When four became three, it was a new lease of life, as Blake, now a vocal trio, head out on tour with special guest Camilla Kerslake.
They play Clair Hall, Haywards Heath on Friday, October 18 (01444 455440) and The Royal Hippodrome, Eastbourne on Saturday, October 26 (01323 412000).
Earlier this year it was announced that Blake would be saying farewell to Jules Knight with their final quartet album Start Over. The album title is now even more appropriate: Jules has returned to his acting roots, and his band mates - Stephen Bowman, Humphrey Berney and Ollie Baines - look towards an exciting new era for Blake.
“It’s a fantastic new start for us in a way,” says Stephen. “It’s something we are very excited about. Here we are, a year on, unexpectedly a trio rather than a quartet and getting pop songs on Radio 2 rather than classical music on Classic FM!
“We didn’t know that he was going to leave. Jules is someone that keeps his cards reasonably close to his chest with regards what might be coming up on the horizon. When he left, it was with two weeks’ notice. It was quite last minute. He had been given an opportunity by the BBC to play a role in Holby City, and they gave him a very short time to decide. It was tough for him. He had to decide between continuing to sing with a group that he had helped found or acting, but it has worked out very well for him and it has worked out well for us.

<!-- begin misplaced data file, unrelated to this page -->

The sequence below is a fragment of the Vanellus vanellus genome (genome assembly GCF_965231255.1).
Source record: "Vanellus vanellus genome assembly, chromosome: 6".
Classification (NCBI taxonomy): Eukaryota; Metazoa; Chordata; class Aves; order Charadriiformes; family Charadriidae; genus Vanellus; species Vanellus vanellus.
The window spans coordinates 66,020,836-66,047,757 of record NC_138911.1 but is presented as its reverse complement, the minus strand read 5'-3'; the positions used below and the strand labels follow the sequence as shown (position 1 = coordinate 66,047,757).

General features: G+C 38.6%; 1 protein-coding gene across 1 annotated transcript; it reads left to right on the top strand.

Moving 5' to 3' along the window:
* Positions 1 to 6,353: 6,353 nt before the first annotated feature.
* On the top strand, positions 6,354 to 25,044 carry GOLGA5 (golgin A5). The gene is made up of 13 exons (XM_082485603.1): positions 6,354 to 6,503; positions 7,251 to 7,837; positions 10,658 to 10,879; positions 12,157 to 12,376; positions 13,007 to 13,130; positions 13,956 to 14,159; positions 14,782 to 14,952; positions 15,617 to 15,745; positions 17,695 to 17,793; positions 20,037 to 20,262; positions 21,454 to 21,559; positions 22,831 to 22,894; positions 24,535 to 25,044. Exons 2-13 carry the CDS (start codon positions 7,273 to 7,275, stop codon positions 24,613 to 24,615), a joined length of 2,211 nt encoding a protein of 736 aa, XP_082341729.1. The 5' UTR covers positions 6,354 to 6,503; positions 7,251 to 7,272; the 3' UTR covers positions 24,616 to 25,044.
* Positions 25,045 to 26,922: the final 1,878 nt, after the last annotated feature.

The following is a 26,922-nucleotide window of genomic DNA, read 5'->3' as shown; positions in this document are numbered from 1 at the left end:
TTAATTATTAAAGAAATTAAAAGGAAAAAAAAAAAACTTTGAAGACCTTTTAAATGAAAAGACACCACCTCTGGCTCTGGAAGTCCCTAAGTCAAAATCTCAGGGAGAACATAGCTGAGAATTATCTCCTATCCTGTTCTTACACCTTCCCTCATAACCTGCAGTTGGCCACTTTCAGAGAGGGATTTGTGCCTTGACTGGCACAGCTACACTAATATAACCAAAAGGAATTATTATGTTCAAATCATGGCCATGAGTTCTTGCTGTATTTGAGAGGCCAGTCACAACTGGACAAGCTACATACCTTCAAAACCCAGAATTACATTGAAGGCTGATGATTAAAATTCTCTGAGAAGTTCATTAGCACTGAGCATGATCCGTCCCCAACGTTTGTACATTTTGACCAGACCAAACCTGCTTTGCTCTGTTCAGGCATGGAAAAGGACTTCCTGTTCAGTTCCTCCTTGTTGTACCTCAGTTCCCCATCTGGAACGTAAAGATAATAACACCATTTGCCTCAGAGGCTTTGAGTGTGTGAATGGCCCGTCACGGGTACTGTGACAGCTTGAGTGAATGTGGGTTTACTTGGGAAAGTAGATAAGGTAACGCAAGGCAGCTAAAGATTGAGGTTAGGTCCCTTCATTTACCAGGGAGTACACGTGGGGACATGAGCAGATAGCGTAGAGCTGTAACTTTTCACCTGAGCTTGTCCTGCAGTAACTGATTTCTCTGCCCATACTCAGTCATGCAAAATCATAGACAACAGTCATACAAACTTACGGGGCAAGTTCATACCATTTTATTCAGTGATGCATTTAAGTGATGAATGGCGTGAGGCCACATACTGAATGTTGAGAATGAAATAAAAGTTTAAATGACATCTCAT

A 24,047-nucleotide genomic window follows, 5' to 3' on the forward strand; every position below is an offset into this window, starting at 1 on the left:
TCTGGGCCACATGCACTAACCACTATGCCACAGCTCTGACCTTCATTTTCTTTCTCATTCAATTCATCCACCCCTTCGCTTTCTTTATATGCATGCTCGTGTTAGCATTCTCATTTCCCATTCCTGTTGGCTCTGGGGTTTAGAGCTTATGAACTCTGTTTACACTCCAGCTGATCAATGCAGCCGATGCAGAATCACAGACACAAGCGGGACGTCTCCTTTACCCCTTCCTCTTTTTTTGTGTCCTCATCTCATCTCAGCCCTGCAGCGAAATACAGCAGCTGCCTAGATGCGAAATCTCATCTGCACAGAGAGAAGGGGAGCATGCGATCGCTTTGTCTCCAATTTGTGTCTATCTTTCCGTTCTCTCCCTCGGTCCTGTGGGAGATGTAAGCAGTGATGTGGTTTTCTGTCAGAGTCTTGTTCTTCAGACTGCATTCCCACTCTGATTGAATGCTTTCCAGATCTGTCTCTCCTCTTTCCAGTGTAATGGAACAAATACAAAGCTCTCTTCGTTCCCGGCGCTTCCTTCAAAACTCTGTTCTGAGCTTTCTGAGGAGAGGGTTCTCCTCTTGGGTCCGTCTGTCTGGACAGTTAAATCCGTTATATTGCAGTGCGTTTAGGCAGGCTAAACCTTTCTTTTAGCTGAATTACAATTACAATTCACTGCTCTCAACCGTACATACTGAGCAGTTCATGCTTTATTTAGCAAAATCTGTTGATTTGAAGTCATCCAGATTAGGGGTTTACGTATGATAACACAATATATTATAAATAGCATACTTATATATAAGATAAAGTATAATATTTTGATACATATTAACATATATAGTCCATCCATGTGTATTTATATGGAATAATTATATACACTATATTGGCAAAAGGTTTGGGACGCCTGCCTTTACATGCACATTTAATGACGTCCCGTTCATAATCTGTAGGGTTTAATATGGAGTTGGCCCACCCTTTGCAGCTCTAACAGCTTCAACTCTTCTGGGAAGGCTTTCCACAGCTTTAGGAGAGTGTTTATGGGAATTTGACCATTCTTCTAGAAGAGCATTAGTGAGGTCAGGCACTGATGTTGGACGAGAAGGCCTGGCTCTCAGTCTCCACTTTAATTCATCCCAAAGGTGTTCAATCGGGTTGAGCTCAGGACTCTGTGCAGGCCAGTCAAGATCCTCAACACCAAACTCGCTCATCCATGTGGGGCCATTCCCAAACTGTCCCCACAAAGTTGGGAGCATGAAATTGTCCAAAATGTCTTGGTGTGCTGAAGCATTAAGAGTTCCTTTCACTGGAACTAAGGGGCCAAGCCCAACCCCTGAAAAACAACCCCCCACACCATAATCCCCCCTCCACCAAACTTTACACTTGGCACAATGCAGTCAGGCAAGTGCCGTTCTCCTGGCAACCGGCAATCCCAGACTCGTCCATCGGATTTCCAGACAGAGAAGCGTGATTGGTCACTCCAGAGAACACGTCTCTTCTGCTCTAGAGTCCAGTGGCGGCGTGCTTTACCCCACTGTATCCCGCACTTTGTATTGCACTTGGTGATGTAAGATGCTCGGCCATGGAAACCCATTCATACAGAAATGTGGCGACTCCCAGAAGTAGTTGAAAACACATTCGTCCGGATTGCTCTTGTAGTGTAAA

“Becoming a trio injected an extra energy into the group, which had been missing for a while. We had been evolving musically over that time, introducing more of a pop sound, taking on contemporary harmonies rather than classical harmonies. We had been going six, coming on seven, years, and that might not sound long, but in the industry, it is like a millennium. To change things around every once in a while was very healthy for us.
“The three of us can fit a more easily into saloon cars. When we tour around, one person gets to lord it up in the back of the car!
“And the three of us are very relaxed and easy going. We all share a similar sense of humour. We tend to laugh if something goes wrong. Jules was always a perfectionist. He wanted everything to go exactly to plan, but the music industry is not like that. Microphones don’t work; speakers blow up; these things happen. We have found that the best way to cope is to laugh.
“If you don’t quite get the top note or if the choreography goes wrong and you end up on the wrong side of the stage, then it doesn’t matter if you smile. If you are smiling, then people won’t notice. As a trio, we are a lot more relaxed and having a lot more fun on stage than when we were when we were trying to be perfect all the time.”
By Phil Hewitt